##### 2.1. Statistical Damage Constitutive Models of Rocks under Uniaxial Tests

There are four common distributions which have been used in rock mechanics: power function distribution [40], Weibull distribution [41], normal distribution [42], and normal logarithmic distribution [43]. According to Wu et al. [30], the power function distribution and Weibull distribution are chosen to model the stress-strain curves of shale samples.

Based on the strain equivalent principle [44] and the Hooke’s law, the relationship between stress and strain can be described as follows:

The damage variable is calculated from (1), where is axial stress, is Young’s modulus, is axial strain, and is damage variable.

In the statistical model, we define the total number of microunit as , the failed units at a certain loading as . Then, damage variable is calculated as

The number of failed units can be calculated by the following equation, where is the distribution function of microstrength, which can be replaced by axial strain , and is the axial strain at a certain loading.

The probability density function for power function distribution and Weibull distribution are as follows: where and are distribution parameters.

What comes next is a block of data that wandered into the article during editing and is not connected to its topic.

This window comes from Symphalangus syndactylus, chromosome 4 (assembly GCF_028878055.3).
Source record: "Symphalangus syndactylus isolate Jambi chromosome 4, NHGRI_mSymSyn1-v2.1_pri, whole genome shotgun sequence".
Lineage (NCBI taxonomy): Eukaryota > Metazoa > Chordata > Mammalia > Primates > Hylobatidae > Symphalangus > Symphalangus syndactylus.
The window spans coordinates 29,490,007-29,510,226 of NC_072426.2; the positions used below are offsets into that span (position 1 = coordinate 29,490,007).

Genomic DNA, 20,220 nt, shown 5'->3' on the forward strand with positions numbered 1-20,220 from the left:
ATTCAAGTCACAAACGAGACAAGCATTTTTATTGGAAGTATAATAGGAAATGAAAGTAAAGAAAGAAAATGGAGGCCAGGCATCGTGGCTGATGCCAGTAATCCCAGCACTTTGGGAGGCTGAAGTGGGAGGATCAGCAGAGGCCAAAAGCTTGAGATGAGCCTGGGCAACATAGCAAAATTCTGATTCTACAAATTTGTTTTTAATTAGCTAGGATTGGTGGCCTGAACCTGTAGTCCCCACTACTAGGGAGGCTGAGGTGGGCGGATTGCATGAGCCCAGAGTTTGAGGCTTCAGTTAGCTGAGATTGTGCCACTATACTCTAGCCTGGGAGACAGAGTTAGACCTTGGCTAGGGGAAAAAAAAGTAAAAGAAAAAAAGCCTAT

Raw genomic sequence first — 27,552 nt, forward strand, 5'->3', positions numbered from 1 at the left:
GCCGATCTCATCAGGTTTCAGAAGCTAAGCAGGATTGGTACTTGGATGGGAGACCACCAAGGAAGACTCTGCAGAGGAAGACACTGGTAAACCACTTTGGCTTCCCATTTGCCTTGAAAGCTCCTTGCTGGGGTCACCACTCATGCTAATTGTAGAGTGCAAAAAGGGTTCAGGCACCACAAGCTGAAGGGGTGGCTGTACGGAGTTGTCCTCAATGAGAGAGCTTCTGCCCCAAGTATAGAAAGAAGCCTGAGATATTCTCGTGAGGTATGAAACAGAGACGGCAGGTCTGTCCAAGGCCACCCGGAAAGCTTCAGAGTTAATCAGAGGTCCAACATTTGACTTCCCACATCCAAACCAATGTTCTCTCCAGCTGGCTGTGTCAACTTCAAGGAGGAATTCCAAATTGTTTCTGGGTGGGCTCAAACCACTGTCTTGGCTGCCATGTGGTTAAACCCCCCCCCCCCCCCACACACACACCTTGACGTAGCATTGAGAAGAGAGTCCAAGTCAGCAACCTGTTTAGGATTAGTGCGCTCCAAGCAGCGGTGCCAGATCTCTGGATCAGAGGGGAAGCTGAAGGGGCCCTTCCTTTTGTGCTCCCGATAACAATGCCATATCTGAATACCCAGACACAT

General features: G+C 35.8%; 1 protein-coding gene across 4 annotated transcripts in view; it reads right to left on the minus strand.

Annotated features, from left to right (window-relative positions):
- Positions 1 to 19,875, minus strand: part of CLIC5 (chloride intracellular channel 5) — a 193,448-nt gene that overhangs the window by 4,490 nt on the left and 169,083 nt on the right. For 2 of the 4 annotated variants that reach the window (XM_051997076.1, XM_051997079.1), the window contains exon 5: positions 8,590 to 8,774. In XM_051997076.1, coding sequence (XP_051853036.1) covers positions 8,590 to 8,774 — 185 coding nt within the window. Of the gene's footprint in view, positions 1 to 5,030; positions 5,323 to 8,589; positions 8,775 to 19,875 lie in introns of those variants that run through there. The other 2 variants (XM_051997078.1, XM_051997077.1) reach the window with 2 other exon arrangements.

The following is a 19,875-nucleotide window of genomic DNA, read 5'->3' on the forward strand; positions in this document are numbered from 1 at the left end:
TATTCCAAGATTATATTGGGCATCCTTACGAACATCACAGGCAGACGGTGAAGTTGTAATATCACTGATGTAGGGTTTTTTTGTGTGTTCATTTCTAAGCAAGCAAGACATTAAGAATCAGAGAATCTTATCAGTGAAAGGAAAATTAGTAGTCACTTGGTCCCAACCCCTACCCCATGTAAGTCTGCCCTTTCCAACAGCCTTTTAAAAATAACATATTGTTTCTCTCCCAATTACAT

Considering the fact that damage variable is zero when the compression is in the elastic stage, a threshold value of axial strain is adopted in the model. The value of varies between 0.7 and 0.9 times of axial strain at failure point [45]. This can be described as follows:

Therefore, the probability density function for the two distributions is rewritten as follows:

Combined the previous equations, the statistical damage constitutive models based on power function distribution and Weibull distribution can be obtained as follows:

In view of the extreme point at the stress-strain curve, the two constitutive models should fulfil the following equation: where the axial stress at failure point and the axial strain at failure point.

Then, the two distribution parameters can be calculated by (10) for power function distribution and (11) for Weibull distribution.

##### 2.2. Energy Method for Brittleness Calculation

The statistical damage constitutive models could only obtain accurate stress-strain relations in the prepeak stage. Therefore, we only use the energy before the peak point to calculate the brittleness in this study. The energy balance during compression is shown in Figure 1. The area of means the elastic energy during compression; the area of means the energy stored in the rock during compression; the area of means the energy consumed in the compression [46]. The lower the value of is, the more brittle the rock is. If , the rock will be a kind of ideal brittle material.